How Do We Prepare for a Future With More Blackouts?

From rolling blackouts in Texas to the largest power failure in the world, there’s nothing like a disruption in the electricity supply to remind us how dependent we have become. And that dependence is about to get us into serious trouble, according to a report over at The Guardian.

A future of disruption?
Looking at a research paper called Blackouts: A Sociology of Electrical Power Failure by Hugh Byrd and Steve Matthewman, and published in the Social Space Scientific Journal, the report suggests that we shouldn’t take uninterrupted supply for granted: “Infrastructural investment across Europe and the U.S. has been poor, and our power generation systems are more fragile than most people think,” said Matthewman. “The vulnerability of our electricity systems is highlighted by one particular blackout which took place in Italy in 2003, when the whole nation was left without power because of two fallen trees. This reality is particularly alarming when you consider the world’s increasing dependency on electricity.”

The fragility of the electrical grid will come as no surprise to folks who experienced the recent blackouts in the Northeast. How we choose to respond will determine what happens next.

A confluence of technologies
While critics of renewable energy warn of intermittent supply, for example, there’s been a great deal of work to ensure that renewables can keep the lights on when the sun doesn’t shine. From distributed and utility-scale battery storage to smart homes,microgrids and demand response technology, there are technologies on the horizon that could at least help reduce our vulnerability to blackouts, if not craft a more resilient, sophisticated energy system than what we have now.

We also need to get serious about using a lot less energy. But progress is already underway. In a recent op-ed for Live Science, Seth Shulman of the Union of Concerned Scientists argued that efficiency and conservation measures over the last decade are a little talked about success story:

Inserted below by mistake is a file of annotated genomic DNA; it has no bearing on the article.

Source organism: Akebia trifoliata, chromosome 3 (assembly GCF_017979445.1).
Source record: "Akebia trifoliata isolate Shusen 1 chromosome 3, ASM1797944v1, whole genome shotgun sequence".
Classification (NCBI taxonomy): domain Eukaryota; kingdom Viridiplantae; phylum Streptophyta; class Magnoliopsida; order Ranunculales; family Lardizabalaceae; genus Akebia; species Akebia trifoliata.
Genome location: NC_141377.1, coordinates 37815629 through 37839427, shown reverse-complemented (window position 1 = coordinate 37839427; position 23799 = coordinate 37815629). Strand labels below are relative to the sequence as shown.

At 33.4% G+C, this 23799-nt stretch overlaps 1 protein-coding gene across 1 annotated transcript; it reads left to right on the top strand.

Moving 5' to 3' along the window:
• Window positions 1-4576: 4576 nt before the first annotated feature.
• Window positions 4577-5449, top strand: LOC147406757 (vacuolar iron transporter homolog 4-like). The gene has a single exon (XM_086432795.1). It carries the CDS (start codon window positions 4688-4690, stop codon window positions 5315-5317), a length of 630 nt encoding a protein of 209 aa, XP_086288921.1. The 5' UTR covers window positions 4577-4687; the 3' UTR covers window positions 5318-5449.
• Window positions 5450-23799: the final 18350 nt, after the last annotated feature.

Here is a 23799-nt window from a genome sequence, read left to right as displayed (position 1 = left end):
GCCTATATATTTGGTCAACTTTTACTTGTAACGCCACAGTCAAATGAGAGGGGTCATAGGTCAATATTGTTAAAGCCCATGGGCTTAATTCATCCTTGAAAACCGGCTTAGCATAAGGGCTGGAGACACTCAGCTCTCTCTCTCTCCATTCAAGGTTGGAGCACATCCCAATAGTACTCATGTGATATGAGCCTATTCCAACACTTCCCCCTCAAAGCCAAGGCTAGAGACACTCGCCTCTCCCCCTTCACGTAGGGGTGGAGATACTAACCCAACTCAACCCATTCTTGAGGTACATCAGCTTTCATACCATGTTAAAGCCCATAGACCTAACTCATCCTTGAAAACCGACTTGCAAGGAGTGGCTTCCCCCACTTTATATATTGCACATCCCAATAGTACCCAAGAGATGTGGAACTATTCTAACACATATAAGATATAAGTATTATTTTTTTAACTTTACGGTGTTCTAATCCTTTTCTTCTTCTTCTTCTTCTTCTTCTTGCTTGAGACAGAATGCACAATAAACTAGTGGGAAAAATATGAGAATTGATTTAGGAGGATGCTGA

“Think for a moment about how many more electronic devices we all use these days—”even for tasks from brushing our teeth to reading books and magazines—”that we used to do without electricity. And yet, nonetheless, we’re still seeing steady declines in residential electricity consumption, down now to the 2001 level of an average of 10,819 kilowatt-hours per household. It’s a remarkable and indisputable achievement, that is saving you money and lowering the nation’s carbon emissions. The story is, to a large extent, a direct result of government energy-efficiency standards.”

A commitment to efficiency
From laptop computers using a fraction of the power that a desktop used to, to massive improvements in refrigerator efficiency, Shulman makes the case that government intervention has been central to such progress. Imagine what could be achieved if we redoubled such efforts, and if economies like China or India—countries that have much to gain from avoiding a future of blackouts—put their own efforts into curbing demand. That said, there are huge mountains to climb. Curbing electricity consumption in the U.S., where refrigerators and HVAC systems were already widespread, was relatively simple. As consumers in emerging economies gain economic clout, it seems reasonable to assume they’ll be acquiring the trappings of a modern lifestyle, and the growing energy consumption that goes along with it.

Tackle the problem from all angles

Perhaps the biggest takeaway from this debate is that we’d be wise to not put all of our eggs in one basket. The pressing urgency of climate change means that we have no choice but to massively ramp up the production of clean energy. Alongside that effort, investing in sophisticated technology for both better energy storage and distribution would seem like a no-brainer. And conservation and efficiency should be priorities for developed and emerging economies alike.

Complex technology can only take us so far. An LED bulb is as useful as an incandescent in a blackout. An efficient new HVAC is as effective as a cheap electric space heater if the power is not on. Disruption to our energy supply is a useful reminder that, alongside efficiency, designers need to think about resilience, as Lloyd Alter said over at TreeHugger recently: